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Are they related? We usually do just one or two at a time...........
One reason for this is that many of us here are well versed in different aspects of RV problems and we like to see the best answer possible. If you put unrelated issues together that may not be possible.
For instance........we have one tech here on site who is really the best for generator questions. Another is great on transmission issue. Some are great with engine performance issues.
And they are?
If it works fine while parked then that pretty much negates that "off hand" diagnosis. A board can be tested to find out if it is bad or not. More likely the LP pressure is too low and the regulator at the tank needs adjustment. That would be the first place to start and always is whenever there is an LP issue.
Many shops never bother to check the LP pressure and it the first thing LICENSED techs are taught. You would be surprised at how little training some of these "techs" actually have. I doubt that the board is at fault. And why not test it and find out? Maybe they did, but then the water heater won't work even when parked. A water heater that has a control board has no pilot light. It comes on via the board when it needs to come on. Why not ask them how they determined this?
We are talking about a board that is over $100 here...........why spend that if it won't solve the problem. Throwing parts at a problem is NEVER the correct way to resolve any issue. 5 minutes of testing can eliminate or confirm that.
If this has a control board, it has no pilot light. Only a manual model has a pilot light and you have to go out and light it by hand. If the LP pressure is correct and that needs to be checked every year, then the fridge and water heater SHOULD stay on and even if the flame blows out, it will re-ignite automatically. There are ways to help out when air flow across the outside is a problem. Almost all LP regulators I check in my shop are low on pressure due to not being checked yearly. Owners just aren't told they have to and many shops just don't bother. Improper training or lack thereof is responsible I suspect.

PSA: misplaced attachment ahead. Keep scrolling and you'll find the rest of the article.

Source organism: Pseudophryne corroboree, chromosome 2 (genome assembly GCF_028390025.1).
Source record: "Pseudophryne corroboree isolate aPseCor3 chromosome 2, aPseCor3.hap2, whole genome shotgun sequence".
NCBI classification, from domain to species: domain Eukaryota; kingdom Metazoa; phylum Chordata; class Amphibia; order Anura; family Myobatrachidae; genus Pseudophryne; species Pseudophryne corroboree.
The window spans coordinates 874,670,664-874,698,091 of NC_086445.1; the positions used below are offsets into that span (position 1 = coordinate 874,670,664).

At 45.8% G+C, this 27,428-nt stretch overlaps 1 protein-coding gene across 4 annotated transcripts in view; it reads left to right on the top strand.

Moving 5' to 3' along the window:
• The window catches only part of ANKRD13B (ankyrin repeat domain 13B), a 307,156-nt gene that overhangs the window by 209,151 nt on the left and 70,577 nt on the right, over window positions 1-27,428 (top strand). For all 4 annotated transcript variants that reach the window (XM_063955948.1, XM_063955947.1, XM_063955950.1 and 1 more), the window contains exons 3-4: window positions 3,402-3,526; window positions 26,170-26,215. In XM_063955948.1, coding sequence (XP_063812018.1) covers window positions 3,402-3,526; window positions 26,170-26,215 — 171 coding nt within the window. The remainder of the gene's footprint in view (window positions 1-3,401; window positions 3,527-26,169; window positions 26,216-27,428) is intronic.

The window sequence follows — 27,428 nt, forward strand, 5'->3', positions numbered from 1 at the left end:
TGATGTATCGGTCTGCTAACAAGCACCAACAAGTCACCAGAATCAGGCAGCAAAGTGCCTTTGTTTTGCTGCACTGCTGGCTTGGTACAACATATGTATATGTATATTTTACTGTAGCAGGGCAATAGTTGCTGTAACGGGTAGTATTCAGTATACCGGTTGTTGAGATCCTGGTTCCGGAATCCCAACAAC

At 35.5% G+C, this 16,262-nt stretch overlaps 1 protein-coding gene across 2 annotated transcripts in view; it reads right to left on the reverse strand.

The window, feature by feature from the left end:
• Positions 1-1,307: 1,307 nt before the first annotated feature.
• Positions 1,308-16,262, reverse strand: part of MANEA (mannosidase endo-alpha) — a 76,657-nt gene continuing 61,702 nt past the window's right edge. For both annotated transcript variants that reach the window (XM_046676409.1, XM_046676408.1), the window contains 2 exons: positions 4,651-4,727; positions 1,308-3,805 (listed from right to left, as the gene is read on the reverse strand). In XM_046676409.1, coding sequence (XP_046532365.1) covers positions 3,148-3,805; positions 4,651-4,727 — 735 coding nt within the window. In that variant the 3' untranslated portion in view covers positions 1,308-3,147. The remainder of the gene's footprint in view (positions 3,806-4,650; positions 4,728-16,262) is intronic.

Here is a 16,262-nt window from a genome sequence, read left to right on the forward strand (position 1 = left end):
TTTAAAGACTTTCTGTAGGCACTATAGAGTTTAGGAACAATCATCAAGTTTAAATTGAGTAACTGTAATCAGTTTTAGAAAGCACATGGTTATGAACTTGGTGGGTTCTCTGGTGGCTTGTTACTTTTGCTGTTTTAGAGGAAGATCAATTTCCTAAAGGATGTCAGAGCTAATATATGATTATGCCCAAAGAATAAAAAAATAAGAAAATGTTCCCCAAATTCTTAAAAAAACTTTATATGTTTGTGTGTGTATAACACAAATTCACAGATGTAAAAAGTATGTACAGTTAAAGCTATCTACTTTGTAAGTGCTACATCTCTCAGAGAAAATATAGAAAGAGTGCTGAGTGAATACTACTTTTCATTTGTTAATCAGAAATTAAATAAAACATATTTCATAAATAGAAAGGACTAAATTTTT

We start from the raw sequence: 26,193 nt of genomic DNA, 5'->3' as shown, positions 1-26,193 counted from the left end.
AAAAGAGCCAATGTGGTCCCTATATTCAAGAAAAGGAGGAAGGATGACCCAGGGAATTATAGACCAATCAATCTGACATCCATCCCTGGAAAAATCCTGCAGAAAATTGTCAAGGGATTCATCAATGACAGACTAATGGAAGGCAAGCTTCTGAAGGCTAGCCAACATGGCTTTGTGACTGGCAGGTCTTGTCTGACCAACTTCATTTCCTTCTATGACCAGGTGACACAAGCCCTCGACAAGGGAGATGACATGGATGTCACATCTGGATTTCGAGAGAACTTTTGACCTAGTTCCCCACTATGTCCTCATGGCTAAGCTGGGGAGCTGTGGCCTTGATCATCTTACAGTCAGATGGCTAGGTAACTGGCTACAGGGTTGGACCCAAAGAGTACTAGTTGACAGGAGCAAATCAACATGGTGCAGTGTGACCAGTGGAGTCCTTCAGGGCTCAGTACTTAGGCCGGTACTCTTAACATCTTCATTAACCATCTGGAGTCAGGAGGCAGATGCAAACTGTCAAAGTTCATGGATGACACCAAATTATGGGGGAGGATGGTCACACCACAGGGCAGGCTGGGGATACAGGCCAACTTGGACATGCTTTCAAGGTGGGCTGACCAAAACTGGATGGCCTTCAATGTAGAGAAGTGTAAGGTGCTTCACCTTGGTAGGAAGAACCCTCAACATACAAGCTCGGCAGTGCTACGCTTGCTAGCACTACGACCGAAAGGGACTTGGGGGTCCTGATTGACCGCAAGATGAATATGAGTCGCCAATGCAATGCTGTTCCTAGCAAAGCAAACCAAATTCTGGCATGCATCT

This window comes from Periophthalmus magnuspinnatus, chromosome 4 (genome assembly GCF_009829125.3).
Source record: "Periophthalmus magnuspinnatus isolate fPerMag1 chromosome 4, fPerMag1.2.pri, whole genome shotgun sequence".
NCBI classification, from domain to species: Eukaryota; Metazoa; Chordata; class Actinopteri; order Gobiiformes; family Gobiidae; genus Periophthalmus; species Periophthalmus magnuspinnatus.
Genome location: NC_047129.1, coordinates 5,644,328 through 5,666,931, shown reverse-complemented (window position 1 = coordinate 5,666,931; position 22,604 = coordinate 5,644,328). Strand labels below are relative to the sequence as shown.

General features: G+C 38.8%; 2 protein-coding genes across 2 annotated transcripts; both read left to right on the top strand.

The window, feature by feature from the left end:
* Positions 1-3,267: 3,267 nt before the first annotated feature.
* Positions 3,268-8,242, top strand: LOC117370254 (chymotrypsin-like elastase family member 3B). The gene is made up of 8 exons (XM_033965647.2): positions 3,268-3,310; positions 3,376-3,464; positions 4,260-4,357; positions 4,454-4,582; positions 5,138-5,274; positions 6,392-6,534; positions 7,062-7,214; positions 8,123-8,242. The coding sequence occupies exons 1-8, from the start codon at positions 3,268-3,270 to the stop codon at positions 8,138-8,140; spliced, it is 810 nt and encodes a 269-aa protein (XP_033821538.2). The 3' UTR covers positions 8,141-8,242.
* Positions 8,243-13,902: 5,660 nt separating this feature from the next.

You can do serious damage to the furnace if the LP pressure is too low. It burns too lean and can burn up the heat exchanger or burner head. That would cost you several hundred to repair. Better to spend $20 and have the pressure checked every year. So it would have been good to say all that in your first response. We don't know what you may or may not have done unless you relay that. I have pretty much told you all I can about this issue.
I have to go to work, so I will opt out of this and let another tech offer something if they can.
Hi my name is Robert...
I would have to agree with Randall, any time you have an issue like this the LP pressure should be verified with a manometer. IF the pressure was good and this only happens when driving what I would try is to move the electrode a little bit closer to the burner tube and try moving the air shutter on the water heater when you are driving, that might prevent it from going out. The board tester will tell them if the board is bad or not. They could be throwing parts at it and hopefully the board was tested. IF the board does not take care of the issue I would check that electrode and the air shutter to see if that helps. IF the water heater is not sparking at all now it could also be a thermal cutoff that has tripped, on the Atwood's there is a brown wire under the outside access panel that has a clear shield over it. That is the thermal cut-off and is a one time fuse. On the suburbans they have a raised box on the outside with two circles and you push in on them to reset. IF you can get me the make and model of the water heater I should be able to send you a service manual so you can see the items I am talking about. Hope this helps some.... Robert
Hi was just checking in to see if my answer helped, IF you have more questions or concerns please feel free to contact me as follow ups are included... Robert